Cust with the Seattle Mariners
|Designated hitter / Outfielder|
Born: January 7, 1979|
Flemington, New Jersey
|September 26, 2001, for the Arizona Diamondbacks|
|Last MLB appearance|
|July 27, 2011, for the Seattle Mariners|
|Runs batted in||323|
John Joseph "Jack" Cust III (born January 7, 1979) is an American former professional baseball designated hitter and outfielder. He played in Major League Baseball (MLB) for the Arizona Diamondbacks, Colorado Rockies, Baltimore Orioles, San Diego Padres, Oakland Athletics, and Seattle Mariners.
Cust was born to Jack, Sr. and Faith Cust. His father had played for the Seton Hall Pirates baseball team which went to the 1974 College World Series and his brothers, Kevin and Mike, both played minor league baseball. Cust attended Immaculata High School in Somerville, New Jersey. In 1997, he was first-team High School All-American at first base. Cust initially committed to play college baseball for the Alabama Crimson Tide.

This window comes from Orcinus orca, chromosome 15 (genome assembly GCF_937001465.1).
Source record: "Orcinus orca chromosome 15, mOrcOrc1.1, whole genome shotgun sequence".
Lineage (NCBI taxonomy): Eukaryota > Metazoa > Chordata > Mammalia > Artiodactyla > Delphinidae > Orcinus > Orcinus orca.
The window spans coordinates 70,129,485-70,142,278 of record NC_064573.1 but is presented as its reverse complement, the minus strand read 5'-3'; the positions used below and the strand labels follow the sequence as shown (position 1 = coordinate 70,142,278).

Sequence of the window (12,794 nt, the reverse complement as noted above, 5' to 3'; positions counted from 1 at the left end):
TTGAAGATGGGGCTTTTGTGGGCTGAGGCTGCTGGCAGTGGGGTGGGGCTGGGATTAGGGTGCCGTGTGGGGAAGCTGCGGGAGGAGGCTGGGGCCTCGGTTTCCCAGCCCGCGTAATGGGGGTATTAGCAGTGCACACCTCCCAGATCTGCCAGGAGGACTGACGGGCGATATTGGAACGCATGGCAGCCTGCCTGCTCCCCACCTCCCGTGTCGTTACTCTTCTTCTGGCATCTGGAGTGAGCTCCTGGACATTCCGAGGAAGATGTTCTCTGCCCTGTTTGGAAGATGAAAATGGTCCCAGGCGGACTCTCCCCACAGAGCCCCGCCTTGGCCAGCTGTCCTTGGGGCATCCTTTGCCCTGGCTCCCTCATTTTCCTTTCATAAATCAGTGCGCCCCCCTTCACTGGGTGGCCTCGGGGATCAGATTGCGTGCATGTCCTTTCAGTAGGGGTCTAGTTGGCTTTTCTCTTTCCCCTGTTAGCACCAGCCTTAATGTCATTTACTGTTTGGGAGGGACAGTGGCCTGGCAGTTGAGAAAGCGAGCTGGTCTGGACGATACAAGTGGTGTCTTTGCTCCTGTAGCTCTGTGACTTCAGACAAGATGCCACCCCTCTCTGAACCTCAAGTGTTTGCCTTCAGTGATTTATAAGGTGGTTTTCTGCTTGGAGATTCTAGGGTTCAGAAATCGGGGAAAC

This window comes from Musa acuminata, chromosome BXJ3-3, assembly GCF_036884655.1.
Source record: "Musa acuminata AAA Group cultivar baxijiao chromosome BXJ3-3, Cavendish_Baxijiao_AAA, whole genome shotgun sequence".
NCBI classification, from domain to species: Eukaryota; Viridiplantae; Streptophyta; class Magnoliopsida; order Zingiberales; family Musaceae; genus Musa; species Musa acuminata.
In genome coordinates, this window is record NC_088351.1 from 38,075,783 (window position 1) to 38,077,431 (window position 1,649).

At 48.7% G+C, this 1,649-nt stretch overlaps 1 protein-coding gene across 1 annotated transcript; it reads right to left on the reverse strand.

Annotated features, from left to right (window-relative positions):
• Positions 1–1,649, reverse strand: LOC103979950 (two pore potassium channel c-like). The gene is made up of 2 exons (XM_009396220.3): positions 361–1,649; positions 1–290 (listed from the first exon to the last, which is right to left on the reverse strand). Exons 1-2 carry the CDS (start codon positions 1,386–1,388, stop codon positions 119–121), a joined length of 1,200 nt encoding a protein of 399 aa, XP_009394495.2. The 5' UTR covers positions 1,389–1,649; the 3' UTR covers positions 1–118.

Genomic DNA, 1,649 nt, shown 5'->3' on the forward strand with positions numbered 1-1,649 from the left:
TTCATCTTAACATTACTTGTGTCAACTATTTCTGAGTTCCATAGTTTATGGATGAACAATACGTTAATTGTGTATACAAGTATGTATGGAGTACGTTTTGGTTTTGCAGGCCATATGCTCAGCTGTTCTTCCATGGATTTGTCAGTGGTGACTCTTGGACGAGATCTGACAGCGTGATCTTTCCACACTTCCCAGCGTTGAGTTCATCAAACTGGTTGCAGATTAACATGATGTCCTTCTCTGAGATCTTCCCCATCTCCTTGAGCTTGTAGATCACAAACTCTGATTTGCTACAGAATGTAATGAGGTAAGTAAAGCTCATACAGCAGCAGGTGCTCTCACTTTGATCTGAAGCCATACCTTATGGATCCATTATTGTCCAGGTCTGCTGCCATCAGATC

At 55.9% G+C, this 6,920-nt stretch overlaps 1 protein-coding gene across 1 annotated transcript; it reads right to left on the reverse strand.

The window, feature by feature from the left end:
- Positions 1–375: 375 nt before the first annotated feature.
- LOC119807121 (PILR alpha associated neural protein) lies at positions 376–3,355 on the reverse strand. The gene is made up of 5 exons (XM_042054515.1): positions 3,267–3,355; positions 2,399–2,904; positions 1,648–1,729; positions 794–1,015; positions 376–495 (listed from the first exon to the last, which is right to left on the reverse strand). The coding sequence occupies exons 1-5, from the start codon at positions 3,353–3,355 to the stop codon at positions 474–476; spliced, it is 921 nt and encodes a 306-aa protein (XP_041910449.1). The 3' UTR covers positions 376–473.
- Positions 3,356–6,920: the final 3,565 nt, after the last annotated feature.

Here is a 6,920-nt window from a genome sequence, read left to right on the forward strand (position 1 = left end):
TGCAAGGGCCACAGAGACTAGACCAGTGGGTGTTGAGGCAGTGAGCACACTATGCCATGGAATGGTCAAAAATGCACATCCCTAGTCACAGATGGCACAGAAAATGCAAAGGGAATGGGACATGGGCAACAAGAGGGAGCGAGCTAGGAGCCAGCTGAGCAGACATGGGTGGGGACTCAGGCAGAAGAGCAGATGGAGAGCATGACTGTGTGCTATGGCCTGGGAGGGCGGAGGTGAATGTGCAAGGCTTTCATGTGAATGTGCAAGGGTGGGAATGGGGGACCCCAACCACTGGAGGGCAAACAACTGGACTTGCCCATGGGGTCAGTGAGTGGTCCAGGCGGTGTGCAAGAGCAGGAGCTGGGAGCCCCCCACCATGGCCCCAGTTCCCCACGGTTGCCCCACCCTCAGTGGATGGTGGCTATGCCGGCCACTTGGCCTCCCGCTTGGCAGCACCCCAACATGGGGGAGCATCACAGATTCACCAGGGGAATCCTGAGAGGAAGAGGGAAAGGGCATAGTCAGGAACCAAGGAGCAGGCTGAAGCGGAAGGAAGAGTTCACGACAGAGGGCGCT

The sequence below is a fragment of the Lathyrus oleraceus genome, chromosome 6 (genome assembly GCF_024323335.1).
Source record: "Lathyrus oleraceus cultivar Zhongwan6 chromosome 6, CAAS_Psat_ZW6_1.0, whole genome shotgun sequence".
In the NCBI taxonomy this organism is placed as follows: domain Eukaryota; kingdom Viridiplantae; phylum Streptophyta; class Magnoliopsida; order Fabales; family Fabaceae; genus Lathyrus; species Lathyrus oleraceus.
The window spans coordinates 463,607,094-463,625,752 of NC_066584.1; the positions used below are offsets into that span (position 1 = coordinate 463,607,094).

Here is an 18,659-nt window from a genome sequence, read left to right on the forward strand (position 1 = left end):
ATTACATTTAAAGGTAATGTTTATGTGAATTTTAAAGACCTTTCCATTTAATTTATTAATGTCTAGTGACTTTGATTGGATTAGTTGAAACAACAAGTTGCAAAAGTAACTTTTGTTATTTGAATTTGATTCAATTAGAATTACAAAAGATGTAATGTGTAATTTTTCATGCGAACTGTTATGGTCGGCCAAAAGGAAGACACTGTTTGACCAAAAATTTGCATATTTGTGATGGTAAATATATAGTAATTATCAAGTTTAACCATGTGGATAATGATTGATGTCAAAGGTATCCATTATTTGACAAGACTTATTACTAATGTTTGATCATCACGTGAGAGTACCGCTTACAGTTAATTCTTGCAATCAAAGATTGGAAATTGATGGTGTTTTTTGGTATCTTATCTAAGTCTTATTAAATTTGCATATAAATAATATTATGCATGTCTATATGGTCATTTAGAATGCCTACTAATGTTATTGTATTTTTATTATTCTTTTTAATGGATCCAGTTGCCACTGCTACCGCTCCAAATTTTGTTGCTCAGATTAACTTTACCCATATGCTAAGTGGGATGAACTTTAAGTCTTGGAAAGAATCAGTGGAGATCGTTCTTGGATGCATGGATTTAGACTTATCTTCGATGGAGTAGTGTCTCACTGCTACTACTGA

Minor league career
In 1997, Cust, out of high school, was the first round draft pick (30th overall) of the Arizona Diamondbacks, and had a .447 on-base percentage in 35 games in the Rookie League. Cust was a Pioneer League All-Star in 1998, where he led the league in walks (86), on-base percentage (.530), and runs scored (75). In 1999, he led the California League in homers (32), on-base percentage (.450), and slugging percentage (.651), and was Baseball America's 1st team Minor League All-Star DH, California League All-Star, and the Arizona Diamondbacks Minor League Player of the Year. In 2000, he had a .440 on-base percentage at El Paso in the Texas League while leading the league in walks (117) and strikeouts (150).